Blogger fail - I didn't remember to take a picture of the kids with Trevor so I could post it today -- oh well, this recent one from the zoo will have to do:
Also, Trevor's family was compiling short essays on a part of life that they believe in. This is what he wrote, and I thought it was perfect for Father's Day - - enjoy:
“Will you push me on the swing, Dad?”
“Sure”. I stand behind the swing, pushing casually.
“Dad, do an UNDERDOG!”
At this point I have a decision to make. I’m comfortable where I’m at. Standing and pushing the swing
is easy and relaxing, and it certainly counts as quality parenting time. An Underdog is another story. It
takes oomph. It’s a commitment. Once I start an Underdog, I’m all in, no backing out.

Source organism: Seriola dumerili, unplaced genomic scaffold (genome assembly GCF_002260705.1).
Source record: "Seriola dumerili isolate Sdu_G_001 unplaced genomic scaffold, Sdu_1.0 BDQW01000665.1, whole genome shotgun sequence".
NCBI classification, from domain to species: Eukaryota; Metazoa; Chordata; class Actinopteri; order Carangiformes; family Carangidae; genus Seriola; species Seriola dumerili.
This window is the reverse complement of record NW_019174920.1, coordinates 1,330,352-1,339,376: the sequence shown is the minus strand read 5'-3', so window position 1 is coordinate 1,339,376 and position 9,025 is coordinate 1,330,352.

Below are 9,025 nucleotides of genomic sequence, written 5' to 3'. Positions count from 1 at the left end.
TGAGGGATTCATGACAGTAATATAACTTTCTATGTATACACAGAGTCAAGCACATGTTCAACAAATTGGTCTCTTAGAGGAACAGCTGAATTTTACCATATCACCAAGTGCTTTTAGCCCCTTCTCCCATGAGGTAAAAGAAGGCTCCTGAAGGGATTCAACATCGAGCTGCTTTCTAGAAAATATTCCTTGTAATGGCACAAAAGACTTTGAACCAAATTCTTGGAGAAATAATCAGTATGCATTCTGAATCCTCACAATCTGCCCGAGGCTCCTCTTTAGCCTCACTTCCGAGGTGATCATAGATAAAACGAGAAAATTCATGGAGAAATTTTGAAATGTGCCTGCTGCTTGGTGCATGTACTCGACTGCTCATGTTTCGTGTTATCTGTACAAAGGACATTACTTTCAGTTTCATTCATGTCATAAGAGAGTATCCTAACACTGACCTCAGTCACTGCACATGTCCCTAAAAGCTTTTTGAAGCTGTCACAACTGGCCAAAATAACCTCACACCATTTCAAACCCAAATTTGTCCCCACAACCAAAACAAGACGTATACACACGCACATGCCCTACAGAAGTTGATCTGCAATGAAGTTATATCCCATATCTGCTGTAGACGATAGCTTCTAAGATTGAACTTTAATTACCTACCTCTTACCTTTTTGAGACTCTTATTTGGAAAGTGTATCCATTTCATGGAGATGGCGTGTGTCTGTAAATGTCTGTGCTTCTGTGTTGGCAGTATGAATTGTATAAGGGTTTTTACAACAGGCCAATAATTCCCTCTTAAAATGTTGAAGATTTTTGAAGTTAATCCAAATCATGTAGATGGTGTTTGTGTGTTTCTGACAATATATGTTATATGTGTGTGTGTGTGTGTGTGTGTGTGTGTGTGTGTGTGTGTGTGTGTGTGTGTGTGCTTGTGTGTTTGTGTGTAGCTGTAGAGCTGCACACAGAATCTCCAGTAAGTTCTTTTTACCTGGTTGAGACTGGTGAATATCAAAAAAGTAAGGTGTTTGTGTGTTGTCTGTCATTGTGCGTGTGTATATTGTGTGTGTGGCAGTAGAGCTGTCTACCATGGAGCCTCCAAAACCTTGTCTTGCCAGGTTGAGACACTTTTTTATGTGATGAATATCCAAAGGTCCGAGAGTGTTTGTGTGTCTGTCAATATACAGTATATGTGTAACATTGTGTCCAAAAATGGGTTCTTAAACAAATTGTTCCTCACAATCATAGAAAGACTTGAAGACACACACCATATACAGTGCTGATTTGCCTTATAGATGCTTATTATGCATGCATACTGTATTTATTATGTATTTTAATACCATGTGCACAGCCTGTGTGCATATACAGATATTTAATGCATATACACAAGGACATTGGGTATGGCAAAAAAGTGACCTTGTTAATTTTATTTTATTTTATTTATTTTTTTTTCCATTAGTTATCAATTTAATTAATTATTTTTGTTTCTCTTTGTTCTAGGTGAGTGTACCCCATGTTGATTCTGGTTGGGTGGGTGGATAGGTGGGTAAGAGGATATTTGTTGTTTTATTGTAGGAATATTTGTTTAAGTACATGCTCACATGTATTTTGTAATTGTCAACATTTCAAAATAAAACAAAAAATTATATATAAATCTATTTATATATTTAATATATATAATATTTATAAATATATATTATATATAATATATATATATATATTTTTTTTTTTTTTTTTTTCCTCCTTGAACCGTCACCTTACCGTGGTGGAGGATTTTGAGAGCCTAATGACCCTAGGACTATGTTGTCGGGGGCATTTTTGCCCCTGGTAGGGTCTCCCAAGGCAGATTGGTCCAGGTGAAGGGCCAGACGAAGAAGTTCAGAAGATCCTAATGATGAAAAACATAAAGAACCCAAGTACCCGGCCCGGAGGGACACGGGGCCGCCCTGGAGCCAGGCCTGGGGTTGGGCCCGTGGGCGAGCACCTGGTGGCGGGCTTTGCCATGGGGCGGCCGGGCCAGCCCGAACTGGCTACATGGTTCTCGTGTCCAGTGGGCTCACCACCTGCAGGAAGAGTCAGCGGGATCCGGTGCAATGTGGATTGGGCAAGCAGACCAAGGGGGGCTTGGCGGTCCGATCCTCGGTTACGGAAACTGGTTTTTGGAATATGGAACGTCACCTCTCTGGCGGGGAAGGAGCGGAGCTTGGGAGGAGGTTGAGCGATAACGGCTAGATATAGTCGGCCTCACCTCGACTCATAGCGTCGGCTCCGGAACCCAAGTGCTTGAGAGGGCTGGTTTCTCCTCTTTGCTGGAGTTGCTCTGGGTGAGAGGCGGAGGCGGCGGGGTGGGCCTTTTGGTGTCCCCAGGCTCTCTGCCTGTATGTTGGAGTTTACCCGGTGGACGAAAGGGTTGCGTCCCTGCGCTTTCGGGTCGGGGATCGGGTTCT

Usually, hopefully, I’m up to the invitation. Grab swing with both hands, run fast, push swing up over
head, duck to avoid bare feet. Run straight for a bit to avoid the other swinging kid. Circle and repeat.
For me, it took no more time than a regular push. For my child, it turned an enjoyable swing into a
gravity-defying, touch-the-leaves-with-your-toes ride.
I’ve learned something from Underdogs. I can accomplish most things in life to a satisfactory level
of quality with regular effort. There’s nothing particularly wrong with regular effort. Regular effort
still gives hugs, tells bedtime stories, and pushes swings. However, with extra effort, the satisfactory
becomes the exhilarating. Hugs become tackles. Bedtime stories become adventures. Swing pushing
I don’t always do it, but I know I should. But when I do, its effort well spent. The results speak for
“Dad, do another UNDERDOG!”
I believe in the Underdog.